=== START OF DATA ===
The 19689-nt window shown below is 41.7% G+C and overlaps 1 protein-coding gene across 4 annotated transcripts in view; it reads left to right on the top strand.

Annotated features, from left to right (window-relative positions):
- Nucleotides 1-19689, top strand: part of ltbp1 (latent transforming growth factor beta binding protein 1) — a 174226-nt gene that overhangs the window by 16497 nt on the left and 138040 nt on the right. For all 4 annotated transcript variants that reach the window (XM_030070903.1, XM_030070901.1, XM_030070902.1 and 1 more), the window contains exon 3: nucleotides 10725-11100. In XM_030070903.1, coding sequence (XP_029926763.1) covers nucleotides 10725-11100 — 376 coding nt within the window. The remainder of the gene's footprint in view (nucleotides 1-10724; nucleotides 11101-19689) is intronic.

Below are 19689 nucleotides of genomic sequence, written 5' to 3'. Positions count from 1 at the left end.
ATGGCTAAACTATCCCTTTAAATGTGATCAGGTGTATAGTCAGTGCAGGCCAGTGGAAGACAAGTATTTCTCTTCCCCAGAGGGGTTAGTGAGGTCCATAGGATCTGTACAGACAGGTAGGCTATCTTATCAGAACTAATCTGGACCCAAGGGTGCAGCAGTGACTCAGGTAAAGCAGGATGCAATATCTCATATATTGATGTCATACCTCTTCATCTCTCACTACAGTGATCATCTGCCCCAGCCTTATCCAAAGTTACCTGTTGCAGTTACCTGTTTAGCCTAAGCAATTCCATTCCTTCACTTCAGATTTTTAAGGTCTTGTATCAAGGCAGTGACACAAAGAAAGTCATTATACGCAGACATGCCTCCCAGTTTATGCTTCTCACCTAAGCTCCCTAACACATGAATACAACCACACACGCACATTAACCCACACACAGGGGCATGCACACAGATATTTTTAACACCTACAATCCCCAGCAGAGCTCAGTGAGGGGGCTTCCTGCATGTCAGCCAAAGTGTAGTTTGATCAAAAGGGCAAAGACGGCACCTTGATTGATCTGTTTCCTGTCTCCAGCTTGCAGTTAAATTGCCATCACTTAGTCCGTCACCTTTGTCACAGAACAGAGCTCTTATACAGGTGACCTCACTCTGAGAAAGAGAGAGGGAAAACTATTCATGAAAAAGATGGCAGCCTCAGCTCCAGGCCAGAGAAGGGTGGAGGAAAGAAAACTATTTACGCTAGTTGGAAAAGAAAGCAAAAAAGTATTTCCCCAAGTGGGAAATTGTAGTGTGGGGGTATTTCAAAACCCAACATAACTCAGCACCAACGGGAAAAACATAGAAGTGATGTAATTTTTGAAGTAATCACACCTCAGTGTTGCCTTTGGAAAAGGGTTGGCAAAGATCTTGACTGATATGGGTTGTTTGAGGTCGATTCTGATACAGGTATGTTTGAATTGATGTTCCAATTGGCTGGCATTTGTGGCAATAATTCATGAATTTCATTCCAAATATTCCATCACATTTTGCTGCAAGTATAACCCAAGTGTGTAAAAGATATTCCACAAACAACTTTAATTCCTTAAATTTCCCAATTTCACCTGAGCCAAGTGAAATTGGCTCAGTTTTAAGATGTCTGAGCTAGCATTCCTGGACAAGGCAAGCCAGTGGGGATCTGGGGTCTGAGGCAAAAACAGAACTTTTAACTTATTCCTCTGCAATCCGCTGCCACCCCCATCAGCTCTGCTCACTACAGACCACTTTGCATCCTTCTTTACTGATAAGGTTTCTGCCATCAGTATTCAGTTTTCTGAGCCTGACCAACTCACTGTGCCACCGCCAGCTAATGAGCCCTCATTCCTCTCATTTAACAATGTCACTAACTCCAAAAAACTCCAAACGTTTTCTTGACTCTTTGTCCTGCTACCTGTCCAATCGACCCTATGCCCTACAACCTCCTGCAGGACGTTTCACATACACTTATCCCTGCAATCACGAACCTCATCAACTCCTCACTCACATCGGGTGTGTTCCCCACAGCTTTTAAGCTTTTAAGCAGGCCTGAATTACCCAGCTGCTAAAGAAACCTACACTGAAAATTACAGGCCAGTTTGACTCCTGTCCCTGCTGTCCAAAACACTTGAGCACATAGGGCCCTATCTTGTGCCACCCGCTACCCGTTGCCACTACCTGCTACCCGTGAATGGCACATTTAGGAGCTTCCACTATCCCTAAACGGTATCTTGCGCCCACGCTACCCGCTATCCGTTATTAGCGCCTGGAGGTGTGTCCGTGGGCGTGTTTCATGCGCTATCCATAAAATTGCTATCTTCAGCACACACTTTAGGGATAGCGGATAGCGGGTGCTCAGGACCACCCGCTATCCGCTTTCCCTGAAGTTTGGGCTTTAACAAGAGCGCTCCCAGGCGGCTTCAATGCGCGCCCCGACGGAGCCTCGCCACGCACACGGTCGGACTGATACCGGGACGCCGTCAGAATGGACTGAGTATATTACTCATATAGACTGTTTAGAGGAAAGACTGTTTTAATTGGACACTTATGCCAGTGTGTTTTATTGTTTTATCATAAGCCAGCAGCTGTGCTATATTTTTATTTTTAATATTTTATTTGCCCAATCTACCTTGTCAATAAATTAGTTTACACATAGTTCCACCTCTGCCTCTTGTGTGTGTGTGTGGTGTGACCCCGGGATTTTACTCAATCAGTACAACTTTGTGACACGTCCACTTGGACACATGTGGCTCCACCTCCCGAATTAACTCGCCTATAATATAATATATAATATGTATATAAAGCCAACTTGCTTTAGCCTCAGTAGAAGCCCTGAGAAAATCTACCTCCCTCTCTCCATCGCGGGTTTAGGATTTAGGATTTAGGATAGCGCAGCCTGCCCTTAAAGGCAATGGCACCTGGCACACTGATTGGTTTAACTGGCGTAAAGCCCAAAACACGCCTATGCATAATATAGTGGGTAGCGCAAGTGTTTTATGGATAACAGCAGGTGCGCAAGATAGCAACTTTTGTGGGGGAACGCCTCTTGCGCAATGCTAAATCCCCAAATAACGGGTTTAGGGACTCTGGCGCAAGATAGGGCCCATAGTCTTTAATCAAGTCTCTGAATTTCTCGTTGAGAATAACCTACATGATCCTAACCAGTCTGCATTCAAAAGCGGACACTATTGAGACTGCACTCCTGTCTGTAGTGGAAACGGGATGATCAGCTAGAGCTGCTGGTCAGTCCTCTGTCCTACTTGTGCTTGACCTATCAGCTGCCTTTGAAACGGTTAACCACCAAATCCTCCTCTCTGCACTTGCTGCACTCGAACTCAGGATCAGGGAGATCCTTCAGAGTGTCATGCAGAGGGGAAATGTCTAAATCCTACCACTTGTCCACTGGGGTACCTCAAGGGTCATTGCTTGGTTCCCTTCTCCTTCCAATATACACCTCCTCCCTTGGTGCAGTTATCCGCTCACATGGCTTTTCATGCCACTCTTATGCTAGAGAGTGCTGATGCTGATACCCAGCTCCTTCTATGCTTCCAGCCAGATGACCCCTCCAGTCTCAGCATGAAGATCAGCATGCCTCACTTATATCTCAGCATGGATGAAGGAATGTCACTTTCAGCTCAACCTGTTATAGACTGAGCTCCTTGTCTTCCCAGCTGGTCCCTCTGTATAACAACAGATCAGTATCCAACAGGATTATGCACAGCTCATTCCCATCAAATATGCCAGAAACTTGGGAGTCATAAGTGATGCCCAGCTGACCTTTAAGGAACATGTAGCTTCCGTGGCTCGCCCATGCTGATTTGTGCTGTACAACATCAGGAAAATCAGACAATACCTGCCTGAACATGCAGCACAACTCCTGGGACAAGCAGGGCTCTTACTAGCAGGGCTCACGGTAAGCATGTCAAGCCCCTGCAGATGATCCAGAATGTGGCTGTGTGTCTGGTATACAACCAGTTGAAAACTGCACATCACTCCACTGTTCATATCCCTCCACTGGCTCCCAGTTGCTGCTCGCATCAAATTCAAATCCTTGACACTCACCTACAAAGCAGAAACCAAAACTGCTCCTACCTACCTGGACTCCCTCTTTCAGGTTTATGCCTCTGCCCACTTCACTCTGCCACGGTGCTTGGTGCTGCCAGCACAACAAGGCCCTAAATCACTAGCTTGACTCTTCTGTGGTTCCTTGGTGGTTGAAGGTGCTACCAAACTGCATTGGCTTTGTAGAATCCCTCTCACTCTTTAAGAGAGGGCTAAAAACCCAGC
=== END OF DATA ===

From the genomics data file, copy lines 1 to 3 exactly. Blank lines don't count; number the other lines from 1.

The 19689-nt window shown below is 41.7% G+C and overlaps 1 protein-coding gene across 4 annotated transcripts in view; it reads left to right on the top strand.

Annotated features, from left to right (window-relative positions):
- Nucleotides 1-19689, top strand: part of ltbp1 (latent transforming growth factor beta binding protein 1) — a 174226-nt gene that overhangs the window by 16497 nt on the left and 138040 nt on the right. For all 4 annotated transcript variants that reach the window (XM_030070903.1, XM_030070901.1, XM_030070902.1 and 1 more), the window contains exon 3: nucleotides 10725-11100. In XM_030070903.1, coding sequence (XP_029926763.1) covers nucleotides 10725-11100 — 376 coding nt within the window. The remainder of the gene's footprint in view (nucleotides 1-10724; nucleotides 11101-19689) is intronic.